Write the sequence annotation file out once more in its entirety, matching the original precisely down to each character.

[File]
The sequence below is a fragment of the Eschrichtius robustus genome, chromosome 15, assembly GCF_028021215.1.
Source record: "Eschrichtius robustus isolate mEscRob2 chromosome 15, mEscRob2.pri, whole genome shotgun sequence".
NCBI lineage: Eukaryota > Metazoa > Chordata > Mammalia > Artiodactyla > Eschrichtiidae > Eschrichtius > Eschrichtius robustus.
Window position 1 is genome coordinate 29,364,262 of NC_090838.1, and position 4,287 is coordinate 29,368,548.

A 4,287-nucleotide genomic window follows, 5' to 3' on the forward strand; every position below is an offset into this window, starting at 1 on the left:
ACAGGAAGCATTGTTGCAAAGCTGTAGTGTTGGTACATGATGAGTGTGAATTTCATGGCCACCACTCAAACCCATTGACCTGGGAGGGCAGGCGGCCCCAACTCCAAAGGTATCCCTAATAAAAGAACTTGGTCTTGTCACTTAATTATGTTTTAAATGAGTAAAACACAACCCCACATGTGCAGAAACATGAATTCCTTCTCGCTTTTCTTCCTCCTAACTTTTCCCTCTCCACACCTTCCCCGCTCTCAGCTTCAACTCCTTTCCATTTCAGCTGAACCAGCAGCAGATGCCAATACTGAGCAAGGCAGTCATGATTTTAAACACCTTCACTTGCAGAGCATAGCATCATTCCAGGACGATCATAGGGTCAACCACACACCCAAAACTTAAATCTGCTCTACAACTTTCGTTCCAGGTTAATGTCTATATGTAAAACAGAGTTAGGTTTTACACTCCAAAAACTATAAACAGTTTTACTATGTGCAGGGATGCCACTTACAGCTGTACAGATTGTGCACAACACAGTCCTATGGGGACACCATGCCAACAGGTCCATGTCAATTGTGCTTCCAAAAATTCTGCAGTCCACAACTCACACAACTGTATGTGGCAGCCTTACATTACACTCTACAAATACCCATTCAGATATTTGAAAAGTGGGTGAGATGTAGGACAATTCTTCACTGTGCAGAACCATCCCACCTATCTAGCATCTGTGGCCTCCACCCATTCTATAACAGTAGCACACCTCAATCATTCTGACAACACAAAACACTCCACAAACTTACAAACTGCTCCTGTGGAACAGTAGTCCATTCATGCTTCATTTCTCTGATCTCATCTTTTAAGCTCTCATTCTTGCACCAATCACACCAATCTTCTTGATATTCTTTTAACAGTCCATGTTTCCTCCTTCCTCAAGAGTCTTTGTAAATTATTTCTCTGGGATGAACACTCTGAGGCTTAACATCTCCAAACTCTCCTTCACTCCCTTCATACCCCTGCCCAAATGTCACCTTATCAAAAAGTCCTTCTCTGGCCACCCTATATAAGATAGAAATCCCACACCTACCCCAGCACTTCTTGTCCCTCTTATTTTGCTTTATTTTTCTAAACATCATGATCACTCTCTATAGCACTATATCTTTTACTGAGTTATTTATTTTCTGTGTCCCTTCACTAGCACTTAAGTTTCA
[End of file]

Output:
The sequence below is a fragment of the Eschrichtius robustus genome, chromosome 15, assembly GCF_028021215.1.
Source record: "Eschrichtius robustus isolate mEscRob2 chromosome 15, mEscRob2.pri, whole genome shotgun sequence".
NCBI lineage: Eukaryota > Metazoa > Chordata > Mammalia > Artiodactyla > Eschrichtiidae > Eschrichtius > Eschrichtius robustus.
Window position 1 is genome coordinate 29,364,262 of NC_090838.1, and position 4,287 is coordinate 29,368,548.

A 4,287-nucleotide genomic window follows, 5' to 3' on the forward strand; every position below is an offset into this window, starting at 1 on the left:
ACAGGAAGCATTGTTGCAAAGCTGTAGTGTTGGTACATGATGAGTGTGAATTTCATGGCCACCACTCAAACCCATTGACCTGGGAGGGCAGGCGGCCCCAACTCCAAAGGTATCCCTAATAAAAGAACTTGGTCTTGTCACTTAATTATGTTTTAAATGAGTAAAACACAACCCCACATGTGCAGAAACATGAATTCCTTCTCGCTTTTCTTCCTCCTAACTTTTCCCTCTCCACACCTTCCCCGCTCTCAGCTTCAACTCCTTTCCATTTCAGCTGAACCAGCAGCAGATGCCAATACTGAGCAAGGCAGTCATGATTTTAAACACCTTCACTTGCAGAGCATAGCATCATTCCAGGACGATCATAGGGTCAACCACACACCCAAAACTTAAATCTGCTCTACAACTTTCGTTCCAGGTTAATGTCTATATGTAAAACAGAGTTAGGTTTTACACTCCAAAAACTATAAACAGTTTTACTATGTGCAGGGATGCCACTTACAGCTGTACAGATTGTGCACAACACAGTCCTATGGGGACACCATGCCAACAGGTCCATGTCAATTGTGCTTCCAAAAATTCTGCAGTCCACAACTCACACAACTGTATGTGGCAGCCTTACATTACACTCTACAAATACCCATTCAGATATTTGAAAAGTGGGTGAGATGTAGGACAATTCTTCACTGTGCAGAACCATCCCACCTATCTAGCATCTGTGGCCTCCACCCATTCTATAACAGTAGCACACCTCAATCATTCTGACAACACAAAACACTCCACAAACTTACAAACTGCTCCTGTGGAACAGTAGTCCATTCATGCTTCATTTCTCTGATCTCATCTTTTAAGCTCTCATTCTTGCACCAATCACACCAATCTTCTTGATATTCTTTTAACAGTCCATGTTTCCTCCTTCCTCAAGAGTCTTTGTAAATTATTTCTCTGGGATGAACACTCTGAGGCTTAACATCTCCAAACTCTCCTTCACTCCCTTCATACCCCTGCCCAAATGTCACCTTATCAAAAAGTCCTTCTCTGGCCACCCTATATAAGATAGAAATCCCACACCTACCCCAGCACTTCTTGTCCCTCTTATTTTGCTTTATTTTTCTAAACATCATGATCACTCTCTATAGCACTATATCTTTTACTGAGTTATTTATTTTCTGTGTCCCTTCACTAGCACTTAAGTTTCA